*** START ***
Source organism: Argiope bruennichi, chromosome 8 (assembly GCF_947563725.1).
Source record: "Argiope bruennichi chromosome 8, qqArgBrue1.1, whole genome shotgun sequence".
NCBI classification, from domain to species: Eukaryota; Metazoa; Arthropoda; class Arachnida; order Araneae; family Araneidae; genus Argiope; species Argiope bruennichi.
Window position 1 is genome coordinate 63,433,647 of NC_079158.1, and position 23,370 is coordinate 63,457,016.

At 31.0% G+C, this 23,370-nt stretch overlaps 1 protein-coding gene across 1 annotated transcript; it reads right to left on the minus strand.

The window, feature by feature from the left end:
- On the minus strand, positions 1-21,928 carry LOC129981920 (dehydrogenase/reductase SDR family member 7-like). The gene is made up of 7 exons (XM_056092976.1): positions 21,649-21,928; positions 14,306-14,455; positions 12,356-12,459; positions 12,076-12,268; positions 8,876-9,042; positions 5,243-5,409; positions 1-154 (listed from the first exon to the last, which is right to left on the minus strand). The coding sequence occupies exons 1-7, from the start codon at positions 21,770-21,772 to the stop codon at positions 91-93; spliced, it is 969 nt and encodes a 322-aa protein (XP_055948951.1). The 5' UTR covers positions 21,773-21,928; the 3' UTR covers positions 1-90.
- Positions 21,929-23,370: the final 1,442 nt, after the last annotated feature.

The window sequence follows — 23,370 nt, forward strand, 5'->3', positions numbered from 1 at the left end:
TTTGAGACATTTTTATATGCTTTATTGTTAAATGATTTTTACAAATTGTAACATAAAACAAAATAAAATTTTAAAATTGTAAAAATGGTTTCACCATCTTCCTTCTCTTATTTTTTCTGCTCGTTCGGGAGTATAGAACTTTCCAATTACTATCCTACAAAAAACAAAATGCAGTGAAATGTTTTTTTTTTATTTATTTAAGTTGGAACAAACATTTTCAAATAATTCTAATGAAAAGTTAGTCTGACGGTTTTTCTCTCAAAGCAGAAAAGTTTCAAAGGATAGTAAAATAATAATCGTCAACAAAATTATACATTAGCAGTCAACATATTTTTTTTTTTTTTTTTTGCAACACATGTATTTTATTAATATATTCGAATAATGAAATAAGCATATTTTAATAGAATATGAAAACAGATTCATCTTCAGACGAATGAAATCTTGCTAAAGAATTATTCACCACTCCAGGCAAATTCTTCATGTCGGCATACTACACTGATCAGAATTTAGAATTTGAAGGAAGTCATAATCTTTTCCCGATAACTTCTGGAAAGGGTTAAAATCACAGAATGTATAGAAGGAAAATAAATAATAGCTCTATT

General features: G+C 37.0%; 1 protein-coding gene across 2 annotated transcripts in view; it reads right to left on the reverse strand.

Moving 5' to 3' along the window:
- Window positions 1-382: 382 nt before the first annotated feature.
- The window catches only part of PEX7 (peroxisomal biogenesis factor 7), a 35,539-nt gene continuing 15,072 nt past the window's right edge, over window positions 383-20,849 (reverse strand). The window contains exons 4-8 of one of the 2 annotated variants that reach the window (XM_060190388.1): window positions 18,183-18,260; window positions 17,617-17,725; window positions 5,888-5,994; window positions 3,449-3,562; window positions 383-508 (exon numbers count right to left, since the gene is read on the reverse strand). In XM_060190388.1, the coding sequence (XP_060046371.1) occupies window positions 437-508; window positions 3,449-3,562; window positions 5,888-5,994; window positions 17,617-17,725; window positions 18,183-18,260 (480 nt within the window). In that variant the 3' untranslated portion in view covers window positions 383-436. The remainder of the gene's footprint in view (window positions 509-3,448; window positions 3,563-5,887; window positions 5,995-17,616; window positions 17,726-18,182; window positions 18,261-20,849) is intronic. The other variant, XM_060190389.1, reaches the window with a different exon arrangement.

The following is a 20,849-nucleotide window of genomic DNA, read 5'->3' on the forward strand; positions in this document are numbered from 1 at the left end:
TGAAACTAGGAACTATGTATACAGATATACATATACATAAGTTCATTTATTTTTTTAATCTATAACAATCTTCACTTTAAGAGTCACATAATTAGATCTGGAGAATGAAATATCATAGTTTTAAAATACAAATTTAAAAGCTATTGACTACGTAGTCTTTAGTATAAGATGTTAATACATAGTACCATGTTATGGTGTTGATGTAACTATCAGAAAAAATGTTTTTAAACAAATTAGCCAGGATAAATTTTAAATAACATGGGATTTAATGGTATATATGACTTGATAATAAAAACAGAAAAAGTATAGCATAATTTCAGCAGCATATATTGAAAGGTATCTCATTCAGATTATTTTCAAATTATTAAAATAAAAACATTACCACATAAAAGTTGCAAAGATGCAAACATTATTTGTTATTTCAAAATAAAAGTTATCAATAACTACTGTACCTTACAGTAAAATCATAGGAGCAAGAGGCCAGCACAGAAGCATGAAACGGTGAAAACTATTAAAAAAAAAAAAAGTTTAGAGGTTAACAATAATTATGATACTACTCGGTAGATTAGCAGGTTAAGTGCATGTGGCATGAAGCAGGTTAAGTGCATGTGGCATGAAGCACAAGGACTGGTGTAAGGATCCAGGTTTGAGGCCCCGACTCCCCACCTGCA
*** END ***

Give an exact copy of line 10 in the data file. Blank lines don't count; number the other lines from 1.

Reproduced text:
TTTGAGACATTTTTATATGCTTTATTGTTAAATGATTTTTACAAATTGTAACATAAAACAAAATAAAATTTTAAAATTGTAAAAATGGTTTCACCATCTTCCTTCTCTTATTTTTTCTGCTCGTTCGGGAGTATAGAACTTTCCAATTACTATCCTACAAAAAACAAAATGCAGTGAAATGTTTTTTTTTTATTTATTTAAGTTGGAACAAACATTTTCAAATAATTCTAATGAAAAGTTAGTCTGACGGTTTTTCTCTCAAAGCAGAAAAGTTTCAAAGGATAGTAAAATAATAATCGTCAACAAAATTATACATTAGCAGTCAACATATTTTTTTTTTTTTTTTTTGCAACACATGTATTTTATTAATATATTCGAATAATGAAATAAGCATATTTTAATAGAATATGAAAACAGATTCATCTTCAGACGAATGAAATCTTGCTAAAGAATTATTCACCACTCCAGGCAAATTCTTCATGTCGGCATACTACACTGATCAGAATTTAGAATTTGAAGGAAGTCATAATCTTTTCCCGATAACTTCTGGAAAGGGTTAAAATCACAGAATGTATAGAAGGAAAATAAATAATAGCTCTATT